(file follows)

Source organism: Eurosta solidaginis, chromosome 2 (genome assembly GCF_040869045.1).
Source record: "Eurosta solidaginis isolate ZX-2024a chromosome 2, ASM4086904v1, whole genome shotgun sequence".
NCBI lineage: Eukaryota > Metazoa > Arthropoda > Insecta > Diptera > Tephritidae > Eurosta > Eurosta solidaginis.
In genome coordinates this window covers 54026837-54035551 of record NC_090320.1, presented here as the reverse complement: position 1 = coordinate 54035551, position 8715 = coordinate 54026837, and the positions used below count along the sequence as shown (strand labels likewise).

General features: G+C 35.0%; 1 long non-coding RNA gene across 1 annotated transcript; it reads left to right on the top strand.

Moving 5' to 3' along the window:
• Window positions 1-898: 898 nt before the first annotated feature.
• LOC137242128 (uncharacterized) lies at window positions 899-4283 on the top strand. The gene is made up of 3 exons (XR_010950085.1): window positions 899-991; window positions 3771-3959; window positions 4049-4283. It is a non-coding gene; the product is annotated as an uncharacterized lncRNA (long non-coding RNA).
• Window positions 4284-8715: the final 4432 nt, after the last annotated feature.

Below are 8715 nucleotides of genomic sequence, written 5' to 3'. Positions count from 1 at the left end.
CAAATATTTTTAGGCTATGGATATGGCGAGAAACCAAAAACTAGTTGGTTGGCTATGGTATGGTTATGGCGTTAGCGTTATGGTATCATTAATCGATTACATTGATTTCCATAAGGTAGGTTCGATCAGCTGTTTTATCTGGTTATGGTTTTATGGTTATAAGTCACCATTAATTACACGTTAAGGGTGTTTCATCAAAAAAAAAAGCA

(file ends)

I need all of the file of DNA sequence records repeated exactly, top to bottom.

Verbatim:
Source organism: Eurosta solidaginis, chromosome 2 (genome assembly GCF_040869045.1).
Source record: "Eurosta solidaginis isolate ZX-2024a chromosome 2, ASM4086904v1, whole genome shotgun sequence".
NCBI lineage: Eukaryota > Metazoa > Arthropoda > Insecta > Diptera > Tephritidae > Eurosta > Eurosta solidaginis.
In genome coordinates this window covers 54026837-54035551 of record NC_090320.1, presented here as the reverse complement: position 1 = coordinate 54035551, position 8715 = coordinate 54026837, and the positions used below count along the sequence as shown (strand labels likewise).

General features: G+C 35.0%; 1 long non-coding RNA gene across 1 annotated transcript; it reads left to right on the top strand.

Moving 5' to 3' along the window:
• Window positions 1-898: 898 nt before the first annotated feature.
• LOC137242128 (uncharacterized) lies at window positions 899-4283 on the top strand. The gene is made up of 3 exons (XR_010950085.1): window positions 899-991; window positions 3771-3959; window positions 4049-4283. It is a non-coding gene; the product is annotated as an uncharacterized lncRNA (long non-coding RNA).
• Window positions 4284-8715: the final 4432 nt, after the last annotated feature.

Below are 8715 nucleotides of genomic sequence, written 5' to 3'. Positions count from 1 at the left end.
CAAATATTTTTAGGCTATGGATATGGCGAGAAACCAAAAACTAGTTGGTTGGCTATGGTATGGTTATGGCGTTAGCGTTATGGTATCATTAATCGATTACATTGATTTCCATAAGGTAGGTTCGATCAGCTGTTTTATCTGGTTATGGTTTTATGGTTATAAGTCACCATTAATTACACGTTAAGGGTGTTTCATCAAAAAAAAAAGCA